Toast Ale

Beer Review

Food waste is an undeniable issue; 2012 figures from WRAP (I can’t see any newer numbers) show that UK households threw away 7 million tons of food waste. That’s 260 kg per household, which is so high as to be almost unbelievable.

Of course, as always with statistics there is more to the story. 40% of that figure is taken up by things that can’t really be dodged – “unavoidable” waste including bones, peel and ‘tea waste’, and “possibly avoidable” which strangely includes things like potato peelings. Still, even if you ignore those things, that’s still a lot of food going in the bin.

Last month saw the launch of Toast Ale; a beer made with ‘surplus bread’, which both aims to reduce food waste directly, and to raise the issue; all profits going to food waste charity, Feedback. It’s brewed by the folks down in Hackney Brewery, which makes it a pretty local brew for me, too.

Being a cynical soul, I did initially wonder if the ‘surplus bread’ component to the beer was just a symbolic slice or two tossed into the mash tun. I’m very happy to be proved wrong, however – the Toast Ale team have published their recipe (look out for my attempt to brew it soon) and the dried, crumbed bread takes up 25% of the grain bill.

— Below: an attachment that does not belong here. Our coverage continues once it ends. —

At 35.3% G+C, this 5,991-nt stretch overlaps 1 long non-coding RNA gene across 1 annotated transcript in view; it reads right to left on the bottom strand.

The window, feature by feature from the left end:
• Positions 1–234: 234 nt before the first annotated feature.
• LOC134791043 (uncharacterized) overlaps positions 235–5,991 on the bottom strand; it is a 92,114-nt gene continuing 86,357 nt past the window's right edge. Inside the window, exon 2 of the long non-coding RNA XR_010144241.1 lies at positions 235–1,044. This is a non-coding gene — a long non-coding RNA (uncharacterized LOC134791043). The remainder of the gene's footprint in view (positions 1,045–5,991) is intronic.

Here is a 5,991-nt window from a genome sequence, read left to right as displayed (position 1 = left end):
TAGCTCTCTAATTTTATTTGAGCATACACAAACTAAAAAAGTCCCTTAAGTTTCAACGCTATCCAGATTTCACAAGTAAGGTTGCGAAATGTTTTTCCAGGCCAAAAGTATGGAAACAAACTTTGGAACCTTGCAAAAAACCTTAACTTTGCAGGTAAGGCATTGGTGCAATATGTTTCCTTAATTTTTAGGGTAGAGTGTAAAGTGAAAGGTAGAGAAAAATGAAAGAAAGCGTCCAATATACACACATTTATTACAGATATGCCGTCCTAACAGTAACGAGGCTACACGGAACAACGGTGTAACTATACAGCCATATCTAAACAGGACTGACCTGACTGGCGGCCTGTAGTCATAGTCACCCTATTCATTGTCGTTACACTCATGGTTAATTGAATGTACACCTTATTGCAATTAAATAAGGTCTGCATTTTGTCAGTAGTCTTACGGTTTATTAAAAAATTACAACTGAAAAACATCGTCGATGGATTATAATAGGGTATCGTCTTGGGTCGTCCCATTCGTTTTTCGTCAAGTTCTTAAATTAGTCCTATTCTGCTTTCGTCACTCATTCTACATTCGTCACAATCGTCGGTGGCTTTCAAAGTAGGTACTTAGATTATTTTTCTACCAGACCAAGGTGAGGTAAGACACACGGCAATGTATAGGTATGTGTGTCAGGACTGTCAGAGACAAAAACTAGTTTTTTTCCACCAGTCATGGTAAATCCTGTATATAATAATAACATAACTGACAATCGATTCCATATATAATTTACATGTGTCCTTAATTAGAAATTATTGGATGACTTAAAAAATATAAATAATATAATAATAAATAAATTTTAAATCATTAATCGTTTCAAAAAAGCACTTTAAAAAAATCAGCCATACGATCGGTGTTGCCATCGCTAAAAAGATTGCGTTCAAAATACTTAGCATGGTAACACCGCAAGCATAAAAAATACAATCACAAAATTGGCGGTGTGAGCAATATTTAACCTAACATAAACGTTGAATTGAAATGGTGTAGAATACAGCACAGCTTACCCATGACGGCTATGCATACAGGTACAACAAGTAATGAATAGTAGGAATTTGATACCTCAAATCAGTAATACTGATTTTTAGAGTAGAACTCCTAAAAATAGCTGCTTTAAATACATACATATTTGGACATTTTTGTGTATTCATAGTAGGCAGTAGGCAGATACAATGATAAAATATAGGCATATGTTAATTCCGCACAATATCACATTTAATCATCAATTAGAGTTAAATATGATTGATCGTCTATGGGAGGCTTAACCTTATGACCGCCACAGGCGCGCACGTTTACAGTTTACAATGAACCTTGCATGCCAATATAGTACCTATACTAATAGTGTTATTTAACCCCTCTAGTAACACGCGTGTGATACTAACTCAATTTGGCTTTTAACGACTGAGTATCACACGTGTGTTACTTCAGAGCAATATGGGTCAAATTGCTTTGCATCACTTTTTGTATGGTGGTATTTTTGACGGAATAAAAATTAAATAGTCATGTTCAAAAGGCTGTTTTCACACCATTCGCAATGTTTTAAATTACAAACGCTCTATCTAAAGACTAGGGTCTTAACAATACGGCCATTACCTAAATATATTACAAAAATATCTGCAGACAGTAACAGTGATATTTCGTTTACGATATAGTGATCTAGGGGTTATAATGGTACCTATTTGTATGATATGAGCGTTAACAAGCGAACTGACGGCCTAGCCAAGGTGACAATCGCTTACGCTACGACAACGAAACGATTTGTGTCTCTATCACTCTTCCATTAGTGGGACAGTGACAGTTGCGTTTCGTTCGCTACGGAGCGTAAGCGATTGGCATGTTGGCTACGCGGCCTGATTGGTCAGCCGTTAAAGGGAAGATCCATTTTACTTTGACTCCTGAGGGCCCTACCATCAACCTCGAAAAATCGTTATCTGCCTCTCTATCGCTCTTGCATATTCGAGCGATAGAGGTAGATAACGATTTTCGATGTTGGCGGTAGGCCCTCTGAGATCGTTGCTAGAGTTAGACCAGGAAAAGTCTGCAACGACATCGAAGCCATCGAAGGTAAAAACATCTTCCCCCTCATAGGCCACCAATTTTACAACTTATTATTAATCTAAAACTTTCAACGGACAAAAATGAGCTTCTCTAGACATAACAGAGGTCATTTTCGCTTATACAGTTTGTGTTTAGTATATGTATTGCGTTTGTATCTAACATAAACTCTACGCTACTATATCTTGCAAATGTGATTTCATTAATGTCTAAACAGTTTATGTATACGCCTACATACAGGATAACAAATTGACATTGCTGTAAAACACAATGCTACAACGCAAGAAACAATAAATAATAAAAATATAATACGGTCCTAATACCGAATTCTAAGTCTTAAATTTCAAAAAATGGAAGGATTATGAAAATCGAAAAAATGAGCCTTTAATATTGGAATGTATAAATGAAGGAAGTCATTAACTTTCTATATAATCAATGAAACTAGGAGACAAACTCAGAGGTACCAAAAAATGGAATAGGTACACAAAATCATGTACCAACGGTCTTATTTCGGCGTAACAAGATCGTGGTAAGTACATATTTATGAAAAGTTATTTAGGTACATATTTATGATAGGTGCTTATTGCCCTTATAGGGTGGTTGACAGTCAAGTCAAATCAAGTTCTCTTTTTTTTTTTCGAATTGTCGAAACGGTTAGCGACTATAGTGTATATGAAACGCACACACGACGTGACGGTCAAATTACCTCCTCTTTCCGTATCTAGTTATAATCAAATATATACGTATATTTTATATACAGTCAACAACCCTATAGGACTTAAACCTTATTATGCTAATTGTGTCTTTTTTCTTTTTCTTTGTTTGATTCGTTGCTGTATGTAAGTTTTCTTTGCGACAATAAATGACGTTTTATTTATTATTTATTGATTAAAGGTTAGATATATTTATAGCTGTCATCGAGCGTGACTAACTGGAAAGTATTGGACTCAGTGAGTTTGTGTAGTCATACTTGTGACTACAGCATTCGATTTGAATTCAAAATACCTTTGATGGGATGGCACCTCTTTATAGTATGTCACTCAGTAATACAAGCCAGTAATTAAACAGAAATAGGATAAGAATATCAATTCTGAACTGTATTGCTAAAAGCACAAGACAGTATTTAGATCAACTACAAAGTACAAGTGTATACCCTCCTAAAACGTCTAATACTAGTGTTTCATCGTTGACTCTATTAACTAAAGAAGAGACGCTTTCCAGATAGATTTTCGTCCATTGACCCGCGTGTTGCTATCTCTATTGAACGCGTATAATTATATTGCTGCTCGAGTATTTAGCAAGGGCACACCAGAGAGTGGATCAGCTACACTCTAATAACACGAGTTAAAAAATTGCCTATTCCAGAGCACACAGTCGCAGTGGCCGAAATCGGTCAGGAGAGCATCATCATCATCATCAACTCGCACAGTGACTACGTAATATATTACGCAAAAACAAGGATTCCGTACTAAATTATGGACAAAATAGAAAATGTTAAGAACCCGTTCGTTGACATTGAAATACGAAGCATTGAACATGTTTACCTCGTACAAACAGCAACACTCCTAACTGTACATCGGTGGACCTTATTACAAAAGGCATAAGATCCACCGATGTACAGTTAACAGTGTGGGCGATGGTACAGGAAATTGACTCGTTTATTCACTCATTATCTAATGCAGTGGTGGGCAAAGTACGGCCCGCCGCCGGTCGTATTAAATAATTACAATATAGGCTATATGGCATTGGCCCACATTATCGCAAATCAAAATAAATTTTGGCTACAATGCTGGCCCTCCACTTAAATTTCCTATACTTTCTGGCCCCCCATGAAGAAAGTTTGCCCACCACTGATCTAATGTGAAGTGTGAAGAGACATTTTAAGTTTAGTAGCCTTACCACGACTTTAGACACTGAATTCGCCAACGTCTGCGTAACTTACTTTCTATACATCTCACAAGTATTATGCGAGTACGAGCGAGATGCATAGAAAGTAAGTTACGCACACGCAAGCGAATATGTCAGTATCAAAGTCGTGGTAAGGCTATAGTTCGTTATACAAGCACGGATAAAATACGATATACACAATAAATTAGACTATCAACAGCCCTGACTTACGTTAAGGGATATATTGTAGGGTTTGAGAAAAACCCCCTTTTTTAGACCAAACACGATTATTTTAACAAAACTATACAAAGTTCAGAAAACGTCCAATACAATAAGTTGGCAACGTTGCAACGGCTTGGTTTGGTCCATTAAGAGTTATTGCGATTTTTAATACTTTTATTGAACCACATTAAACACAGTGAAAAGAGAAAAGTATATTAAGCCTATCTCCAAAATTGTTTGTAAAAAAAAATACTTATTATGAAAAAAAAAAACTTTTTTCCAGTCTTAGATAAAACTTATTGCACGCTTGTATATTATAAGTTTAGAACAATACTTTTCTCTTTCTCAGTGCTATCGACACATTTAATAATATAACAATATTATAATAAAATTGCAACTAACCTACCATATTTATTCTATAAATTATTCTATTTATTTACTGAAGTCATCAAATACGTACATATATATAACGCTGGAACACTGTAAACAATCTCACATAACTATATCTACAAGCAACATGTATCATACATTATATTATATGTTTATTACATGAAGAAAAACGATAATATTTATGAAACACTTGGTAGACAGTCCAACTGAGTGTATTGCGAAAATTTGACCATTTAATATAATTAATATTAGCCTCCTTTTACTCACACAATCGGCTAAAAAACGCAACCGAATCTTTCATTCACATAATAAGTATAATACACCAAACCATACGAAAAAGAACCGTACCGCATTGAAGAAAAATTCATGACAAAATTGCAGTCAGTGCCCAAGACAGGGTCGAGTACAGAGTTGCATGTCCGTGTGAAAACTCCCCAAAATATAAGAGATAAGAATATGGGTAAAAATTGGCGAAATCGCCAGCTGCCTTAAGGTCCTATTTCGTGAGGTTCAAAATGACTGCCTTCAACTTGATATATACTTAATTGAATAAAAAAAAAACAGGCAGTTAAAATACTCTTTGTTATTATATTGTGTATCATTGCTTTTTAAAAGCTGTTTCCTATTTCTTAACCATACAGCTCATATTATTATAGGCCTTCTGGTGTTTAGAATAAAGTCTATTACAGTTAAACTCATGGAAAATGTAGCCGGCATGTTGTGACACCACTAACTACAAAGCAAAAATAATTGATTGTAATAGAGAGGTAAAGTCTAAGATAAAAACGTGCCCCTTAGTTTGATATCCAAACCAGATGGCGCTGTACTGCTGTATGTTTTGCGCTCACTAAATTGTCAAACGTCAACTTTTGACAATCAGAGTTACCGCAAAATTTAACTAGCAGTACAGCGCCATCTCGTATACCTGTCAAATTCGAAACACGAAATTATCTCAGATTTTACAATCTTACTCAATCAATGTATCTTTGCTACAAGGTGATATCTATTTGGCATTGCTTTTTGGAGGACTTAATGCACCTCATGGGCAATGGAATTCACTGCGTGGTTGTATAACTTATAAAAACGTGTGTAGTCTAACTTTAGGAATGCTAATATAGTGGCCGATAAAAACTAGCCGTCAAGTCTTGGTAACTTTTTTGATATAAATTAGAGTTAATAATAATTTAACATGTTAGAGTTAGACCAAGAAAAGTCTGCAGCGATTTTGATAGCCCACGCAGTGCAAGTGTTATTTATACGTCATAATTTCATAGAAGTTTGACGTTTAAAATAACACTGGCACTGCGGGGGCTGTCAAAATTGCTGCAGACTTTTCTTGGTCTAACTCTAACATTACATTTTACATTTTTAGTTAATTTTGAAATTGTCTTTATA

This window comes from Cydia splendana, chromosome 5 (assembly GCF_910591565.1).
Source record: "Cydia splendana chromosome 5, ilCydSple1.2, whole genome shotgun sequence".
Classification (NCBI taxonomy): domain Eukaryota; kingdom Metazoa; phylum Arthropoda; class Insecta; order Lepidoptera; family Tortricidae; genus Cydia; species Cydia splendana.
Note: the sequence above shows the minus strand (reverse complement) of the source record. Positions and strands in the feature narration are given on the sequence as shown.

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So enough about the principle and the cause; how does Toast Ale actually taste?

It’s a nice rich orange coloured ale, but it is a little flat looking in the glass. The aroma is sweet and honeyed; earthy hop notes, with just a little berry fruit tone beneath.

In the mouth, there is a nice dark sugar sweetness which is swiftly joined by a crisp hop dryness and a well balanced carbonation. Hints of dark fruit slowly come through, leading into quite a bitter finish – but remaining fresh and relatively light.

The thing I don’t really get is any sort of toast character. Obviously you don’t need to add bread to beer to get a toasty edge – careful malt selection can give a wonderfully toasted feel to a beer – but it feels like a missed opportunity not to give a beer called ‘Toast’ a really toasty taste.

That aside, it’s a pretty tasty beer – approachable, easy drinking and supporting a good cause.

Many thanks to Toast Ale for providing samples of their beer!

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